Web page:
The Circle and the Flame - Available now on Amazon
I’ve always dreamed of being a writer and have dabbled with it over the years, writing theatre reviews for my University magazine, doing long-form copy for marketing agencies and even writing short stories for my children. I finally bit the bullet and did a creative writing course at my local community college. There I met a rich and diverse group of individuals who all wrote for the love of it. I found my voice and wrote my first novel, ‘The Circle and the Flame’. It’s a story about about friendship, love and humanity. Set in Great Britain during the 1980’s, the story unfolds against the political and social backdrop of the changing media landscape, CND, feminism and the growing acknowledgement of domestic violence.
I grew up in the Eighties in a small village in South West England near to Greenham Common. Every weekend we’d drive past the makeshift mess of tarpaulins and tents that made up the camp of women protesting against the storage of nuclear weapons near a small, sleepy market-town in Berkshire. They were such an integral part of my life, these strong, dedicated women, protesting against something they believed in so deeply, through rain and shine; vandalism and eviction.
They were heckled by locals, vilified by the press. They endured derision and insults. They arrived at the site in March 1981 and stayed until 2000. I’d always wonder whenever we drove past who these women were, what or who they’d left behind, whether they had visitors or people to go home to.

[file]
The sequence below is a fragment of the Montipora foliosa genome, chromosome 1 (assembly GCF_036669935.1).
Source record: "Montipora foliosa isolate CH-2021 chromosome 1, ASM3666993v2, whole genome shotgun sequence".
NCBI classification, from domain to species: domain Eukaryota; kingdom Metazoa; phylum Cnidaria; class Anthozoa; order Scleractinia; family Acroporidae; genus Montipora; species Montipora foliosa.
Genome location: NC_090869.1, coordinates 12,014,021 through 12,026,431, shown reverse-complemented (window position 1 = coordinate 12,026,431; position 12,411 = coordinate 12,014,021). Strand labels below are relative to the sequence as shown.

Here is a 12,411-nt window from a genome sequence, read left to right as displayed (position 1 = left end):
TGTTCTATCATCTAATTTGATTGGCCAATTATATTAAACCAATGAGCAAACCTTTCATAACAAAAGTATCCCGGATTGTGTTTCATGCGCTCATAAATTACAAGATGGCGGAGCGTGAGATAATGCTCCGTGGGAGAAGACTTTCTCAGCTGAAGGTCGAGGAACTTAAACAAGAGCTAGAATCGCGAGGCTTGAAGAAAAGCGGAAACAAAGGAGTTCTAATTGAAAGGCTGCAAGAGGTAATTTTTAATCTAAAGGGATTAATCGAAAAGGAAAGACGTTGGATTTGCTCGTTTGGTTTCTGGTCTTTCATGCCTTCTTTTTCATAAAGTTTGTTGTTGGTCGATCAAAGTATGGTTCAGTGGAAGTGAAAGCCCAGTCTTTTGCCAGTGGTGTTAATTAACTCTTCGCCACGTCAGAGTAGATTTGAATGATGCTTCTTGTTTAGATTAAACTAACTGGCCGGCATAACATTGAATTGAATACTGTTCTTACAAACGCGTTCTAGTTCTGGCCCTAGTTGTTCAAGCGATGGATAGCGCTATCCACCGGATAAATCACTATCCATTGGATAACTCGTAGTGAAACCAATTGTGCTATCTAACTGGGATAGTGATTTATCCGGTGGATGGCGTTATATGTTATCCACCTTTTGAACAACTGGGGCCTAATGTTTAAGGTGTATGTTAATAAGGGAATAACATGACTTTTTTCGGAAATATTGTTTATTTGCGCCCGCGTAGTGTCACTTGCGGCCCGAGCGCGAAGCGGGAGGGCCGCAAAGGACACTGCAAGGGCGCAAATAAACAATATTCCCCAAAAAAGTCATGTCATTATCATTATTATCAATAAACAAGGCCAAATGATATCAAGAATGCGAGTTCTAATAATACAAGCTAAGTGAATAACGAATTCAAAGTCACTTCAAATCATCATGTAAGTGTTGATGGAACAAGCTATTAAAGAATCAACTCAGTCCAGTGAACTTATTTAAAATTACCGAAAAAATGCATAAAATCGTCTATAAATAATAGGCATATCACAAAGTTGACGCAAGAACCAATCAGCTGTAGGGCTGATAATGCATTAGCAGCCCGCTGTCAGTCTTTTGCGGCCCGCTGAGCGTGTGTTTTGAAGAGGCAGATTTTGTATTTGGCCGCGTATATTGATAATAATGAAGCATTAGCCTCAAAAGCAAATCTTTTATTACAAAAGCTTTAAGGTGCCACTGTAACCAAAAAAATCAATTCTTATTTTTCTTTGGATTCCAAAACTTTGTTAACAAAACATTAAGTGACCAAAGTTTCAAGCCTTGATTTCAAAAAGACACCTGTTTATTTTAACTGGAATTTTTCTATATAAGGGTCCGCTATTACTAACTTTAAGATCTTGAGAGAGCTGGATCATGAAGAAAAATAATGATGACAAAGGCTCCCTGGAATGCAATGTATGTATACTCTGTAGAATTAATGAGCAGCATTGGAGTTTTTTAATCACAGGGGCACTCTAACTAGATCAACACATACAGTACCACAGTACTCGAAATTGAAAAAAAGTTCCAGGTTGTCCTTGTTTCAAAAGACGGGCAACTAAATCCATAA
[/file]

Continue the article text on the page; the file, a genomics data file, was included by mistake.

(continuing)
I was barely a teenager, it was pre-internet and the only newspaper in our house was the Financial Times. They didn’t dirty their pages with news of the quiet protest that was happening far away from the City of London. I was 12 years old in 1983. The quiet presence of those women had been part of my life for 2 years. on the 1st April we were returning from my grandmothers and as we drove past metres of chain link fence there were women holding hands all around the perimeter. White paper birds fluttered in the links. Everyone in the car fell silent.
‘Dad? Can I go and join them?’
My father pulled over the car and I climbed out. I felt as if I was in someone else’s shoes as I braved the solitary 10 metre wak from roadside to fence-side. It was daunting, exhilarating, and I had the unsettling feeling of something my twelve year old self couldn’t quite comprehend - the understanding that I was part of something much bigger than me, my family, my world. I stood with these women for 10 minutes, overwhelmed, intimidated, but unquestionably welcomed. Growing up with these women as neighbours, and experiencing this very brief encounter, undoubtedly influenced the direction I took as an adult.
When I started researching this book I reached out to some women who had been in the camp, but they were reluctant to talk to me - previous experiences with writers had left them cynical, and hurt. While this story is completely fictional, I used sources now available on the ‘world wide web’ to help weave the narrative.
The title is a tribute to the monument standing at Greenham Common, of seven standing stones encircling a flame sculpture. It represents the Greenham Peace Camp protestors and their occupation of the grounds around the fence of the Greenham Common RAF camp from 1981-2000. They were protesting against the storage of cruise missiles inside the camp.
To those brave, strong women who cared about people, the planet, the world so much; Thank you. This book is for you.
S.Rogers grew up in South West England and now lives in London. ‘The Circle and the Flame’ is her debut novel. Follow on Twitter @srogers_writes.